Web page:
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African Art

             The history of African Art is a complex and controversial topic. Historians, archaeologists, and researchers all have their own opinions on influences and the origins of the various types of arts. The majority of the controversy is which culture derived their arts from that of another culture and where each art was born.
             Rock art displays many similarities between cultures, but also you can see that different African regions have distinct styles. There is a debate on when certain rock art was actually produced; scientists have done their best to dissect the rock art into categories based on their time of creation. The earliest period of rock art is called the Bubalus period. Most of the rock art in this period consisted of mostly carvings or engravings. The engravings were mostly of wildlife that was around in that period, most likely the act of hunters. The most common carving was of Antiqus, which scientists" believe was a form of cattle with large horns. Recent findings have shown that Antiqus" were actually domesticated cattle which would imply that the earliest Saharan rock art is no older than 5,000 B.C. .
             The next period was named the Roundhead period by Henri Lhote after the round headed figures of the paintings. There is an overlap in time with the Bubalus engravings, the animals seem to be the same, and the human-like figures express a very high degree of imagery which seems to show a more developed society, that has established religious beliefs and rituals. The exact dating of this period is also controversial, with a range as much as 5,000 years between different researchers. Most researchers believe that this period was sometime between 6,000 and 4,000 B.C.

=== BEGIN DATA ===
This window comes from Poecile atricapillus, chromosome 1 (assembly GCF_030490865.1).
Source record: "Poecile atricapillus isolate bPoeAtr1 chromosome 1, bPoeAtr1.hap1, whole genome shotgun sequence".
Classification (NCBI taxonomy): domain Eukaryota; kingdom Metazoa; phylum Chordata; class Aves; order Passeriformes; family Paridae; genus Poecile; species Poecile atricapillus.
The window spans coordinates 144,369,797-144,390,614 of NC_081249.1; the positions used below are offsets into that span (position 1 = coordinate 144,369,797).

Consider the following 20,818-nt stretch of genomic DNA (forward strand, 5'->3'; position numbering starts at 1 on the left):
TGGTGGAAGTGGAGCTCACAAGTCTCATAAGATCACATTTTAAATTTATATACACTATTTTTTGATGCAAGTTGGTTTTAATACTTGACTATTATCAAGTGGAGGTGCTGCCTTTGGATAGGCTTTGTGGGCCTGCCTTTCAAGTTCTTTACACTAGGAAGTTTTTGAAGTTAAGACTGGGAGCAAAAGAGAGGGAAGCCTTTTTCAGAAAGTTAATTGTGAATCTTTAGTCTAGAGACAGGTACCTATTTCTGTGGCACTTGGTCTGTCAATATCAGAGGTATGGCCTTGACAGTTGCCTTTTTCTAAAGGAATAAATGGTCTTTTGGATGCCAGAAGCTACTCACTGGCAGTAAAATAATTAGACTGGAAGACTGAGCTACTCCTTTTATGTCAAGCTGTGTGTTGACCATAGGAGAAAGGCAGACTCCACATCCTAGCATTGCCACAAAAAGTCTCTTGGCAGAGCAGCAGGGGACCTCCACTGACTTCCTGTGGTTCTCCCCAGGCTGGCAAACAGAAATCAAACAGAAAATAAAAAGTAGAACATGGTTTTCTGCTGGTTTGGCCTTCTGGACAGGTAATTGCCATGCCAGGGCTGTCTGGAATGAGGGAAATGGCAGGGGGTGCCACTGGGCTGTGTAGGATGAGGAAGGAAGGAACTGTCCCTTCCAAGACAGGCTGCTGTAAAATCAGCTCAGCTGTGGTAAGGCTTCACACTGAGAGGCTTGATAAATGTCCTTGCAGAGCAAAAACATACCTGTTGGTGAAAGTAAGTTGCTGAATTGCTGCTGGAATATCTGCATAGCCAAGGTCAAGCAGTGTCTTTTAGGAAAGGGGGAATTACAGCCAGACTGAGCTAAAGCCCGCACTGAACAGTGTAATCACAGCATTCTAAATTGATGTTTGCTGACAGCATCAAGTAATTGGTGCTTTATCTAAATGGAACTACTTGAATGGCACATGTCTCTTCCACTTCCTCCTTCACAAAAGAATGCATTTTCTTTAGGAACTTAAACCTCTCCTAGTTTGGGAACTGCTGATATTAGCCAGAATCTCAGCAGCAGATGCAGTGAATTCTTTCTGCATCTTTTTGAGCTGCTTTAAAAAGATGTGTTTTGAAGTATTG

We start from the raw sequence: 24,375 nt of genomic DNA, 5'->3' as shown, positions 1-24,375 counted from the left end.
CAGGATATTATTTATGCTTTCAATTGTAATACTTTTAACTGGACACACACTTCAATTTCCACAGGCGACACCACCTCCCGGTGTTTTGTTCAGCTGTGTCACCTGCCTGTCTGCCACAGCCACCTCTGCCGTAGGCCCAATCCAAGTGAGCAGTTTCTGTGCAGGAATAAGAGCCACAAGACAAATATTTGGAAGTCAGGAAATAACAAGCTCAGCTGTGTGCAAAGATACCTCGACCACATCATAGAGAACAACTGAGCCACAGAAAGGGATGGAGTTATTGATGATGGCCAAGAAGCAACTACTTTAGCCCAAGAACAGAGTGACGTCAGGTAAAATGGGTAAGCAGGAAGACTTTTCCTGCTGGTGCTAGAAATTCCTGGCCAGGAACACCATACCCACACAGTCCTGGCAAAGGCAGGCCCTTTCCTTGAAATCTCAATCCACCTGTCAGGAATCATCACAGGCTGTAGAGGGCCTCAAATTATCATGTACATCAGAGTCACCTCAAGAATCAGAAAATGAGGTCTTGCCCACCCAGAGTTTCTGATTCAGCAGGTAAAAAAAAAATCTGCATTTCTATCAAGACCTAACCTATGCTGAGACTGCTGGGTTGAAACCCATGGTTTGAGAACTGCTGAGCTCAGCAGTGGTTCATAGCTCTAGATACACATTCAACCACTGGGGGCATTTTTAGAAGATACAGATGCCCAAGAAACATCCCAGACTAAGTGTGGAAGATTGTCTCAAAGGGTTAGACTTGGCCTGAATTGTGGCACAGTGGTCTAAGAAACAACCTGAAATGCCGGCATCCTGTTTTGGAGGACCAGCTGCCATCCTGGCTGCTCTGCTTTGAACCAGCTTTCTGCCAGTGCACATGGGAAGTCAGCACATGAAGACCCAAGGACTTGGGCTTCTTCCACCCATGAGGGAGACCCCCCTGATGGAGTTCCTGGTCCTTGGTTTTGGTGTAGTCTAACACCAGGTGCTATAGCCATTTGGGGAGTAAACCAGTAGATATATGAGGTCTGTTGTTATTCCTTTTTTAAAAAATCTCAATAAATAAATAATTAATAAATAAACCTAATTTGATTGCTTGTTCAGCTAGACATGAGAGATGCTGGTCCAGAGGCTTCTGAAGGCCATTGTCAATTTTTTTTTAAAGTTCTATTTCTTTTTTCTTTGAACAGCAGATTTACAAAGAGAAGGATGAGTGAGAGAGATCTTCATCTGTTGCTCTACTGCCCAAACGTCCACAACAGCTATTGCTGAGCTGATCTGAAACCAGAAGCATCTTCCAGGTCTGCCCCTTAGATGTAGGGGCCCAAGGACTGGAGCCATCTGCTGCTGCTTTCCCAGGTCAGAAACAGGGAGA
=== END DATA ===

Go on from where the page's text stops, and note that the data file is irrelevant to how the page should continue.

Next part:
(Roundhead rock painting).
             The next period is called the Bovidian or cattle herder period. This period is responsible for the most rock art sites, including both engravings and paintings. Pictures of wild animals decrease, and the focus shifts more towards cattle.

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